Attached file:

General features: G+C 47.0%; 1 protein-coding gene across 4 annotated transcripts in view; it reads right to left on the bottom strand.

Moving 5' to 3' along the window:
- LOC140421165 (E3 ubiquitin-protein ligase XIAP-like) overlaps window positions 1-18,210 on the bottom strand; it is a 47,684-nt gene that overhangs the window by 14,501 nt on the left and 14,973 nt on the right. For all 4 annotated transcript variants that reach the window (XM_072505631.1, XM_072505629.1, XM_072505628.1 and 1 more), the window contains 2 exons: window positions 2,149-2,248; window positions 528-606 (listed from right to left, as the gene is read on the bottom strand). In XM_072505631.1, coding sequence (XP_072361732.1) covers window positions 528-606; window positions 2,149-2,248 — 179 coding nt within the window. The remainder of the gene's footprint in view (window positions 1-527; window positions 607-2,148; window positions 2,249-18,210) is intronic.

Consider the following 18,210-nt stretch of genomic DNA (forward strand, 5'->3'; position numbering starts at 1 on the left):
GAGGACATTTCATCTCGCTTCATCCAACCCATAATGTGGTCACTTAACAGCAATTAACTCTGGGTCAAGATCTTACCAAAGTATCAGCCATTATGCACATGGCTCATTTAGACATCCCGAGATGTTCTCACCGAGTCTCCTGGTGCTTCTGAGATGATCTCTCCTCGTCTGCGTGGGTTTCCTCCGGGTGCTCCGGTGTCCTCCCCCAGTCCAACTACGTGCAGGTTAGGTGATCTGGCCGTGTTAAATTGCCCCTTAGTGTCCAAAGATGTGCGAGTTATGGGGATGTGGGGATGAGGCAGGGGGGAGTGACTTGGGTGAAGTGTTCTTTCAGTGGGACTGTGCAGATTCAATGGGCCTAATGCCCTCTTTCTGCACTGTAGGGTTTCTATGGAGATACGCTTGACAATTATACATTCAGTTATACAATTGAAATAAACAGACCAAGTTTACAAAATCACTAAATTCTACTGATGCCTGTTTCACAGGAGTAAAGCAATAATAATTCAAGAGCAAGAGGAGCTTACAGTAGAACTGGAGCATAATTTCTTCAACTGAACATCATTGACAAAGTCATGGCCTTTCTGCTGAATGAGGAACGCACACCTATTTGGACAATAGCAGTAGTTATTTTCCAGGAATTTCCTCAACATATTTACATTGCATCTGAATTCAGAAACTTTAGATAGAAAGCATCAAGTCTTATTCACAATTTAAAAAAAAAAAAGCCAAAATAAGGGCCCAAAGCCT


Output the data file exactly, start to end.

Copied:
General features: G+C 47.0%; 1 protein-coding gene across 4 annotated transcripts in view; it reads right to left on the bottom strand.

Moving 5' to 3' along the window:
- LOC140421165 (E3 ubiquitin-protein ligase XIAP-like) overlaps window positions 1-18,210 on the bottom strand; it is a 47,684-nt gene that overhangs the window by 14,501 nt on the left and 14,973 nt on the right. For all 4 annotated transcript variants that reach the window (XM_072505631.1, XM_072505629.1, XM_072505628.1 and 1 more), the window contains 2 exons: window positions 2,149-2,248; window positions 528-606 (listed from right to left, as the gene is read on the bottom strand). In XM_072505631.1, coding sequence (XP_072361732.1) covers window positions 528-606; window positions 2,149-2,248 — 179 coding nt within the window. The remainder of the gene's footprint in view (window positions 1-527; window positions 607-2,148; window positions 2,249-18,210) is intronic.

Consider the following 18,210-nt stretch of genomic DNA (forward strand, 5'->3'; position numbering starts at 1 on the left):
GAGGACATTTCATCTCGCTTCATCCAACCCATAATGTGGTCACTTAACAGCAATTAACTCTGGGTCAAGATCTTACCAAAGTATCAGCCATTATGCACATGGCTCATTTAGACATCCCGAGATGTTCTCACCGAGTCTCCTGGTGCTTCTGAGATGATCTCTCCTCGTCTGCGTGGGTTTCCTCCGGGTGCTCCGGTGTCCTCCCCCAGTCCAACTACGTGCAGGTTAGGTGATCTGGCCGTGTTAAATTGCCCCTTAGTGTCCAAAGATGTGCGAGTTATGGGGATGTGGGGATGAGGCAGGGGGGAGTGACTTGGGTGAAGTGTTCTTTCAGTGGGACTGTGCAGATTCAATGGGCCTAATGCCCTCTTTCTGCACTGTAGGGTTTCTATGGAGATACGCTTGACAATTATACATTCAGTTATACAATTGAAATAAACAGACCAAGTTTACAAAATCACTAAATTCTACTGATGCCTGTTTCACAGGAGTAAAGCAATAATAATTCAAGAGCAAGAGGAGCTTACAGTAGAACTGGAGCATAATTTCTTCAACTGAACATCATTGACAAAGTCATGGCCTTTCTGCTGAATGAGGAACGCACACCTATTTGGACAATAGCAGTAGTTATTTTCCAGGAATTTCCTCAACATATTTACATTGCATCTGAATTCAGAAACTTTAGATAGAAAGCATCAAGTCTTATTCACAATTTAAAAAAAAAAAAGCCAAAATAAGGGCCCAAAGCCT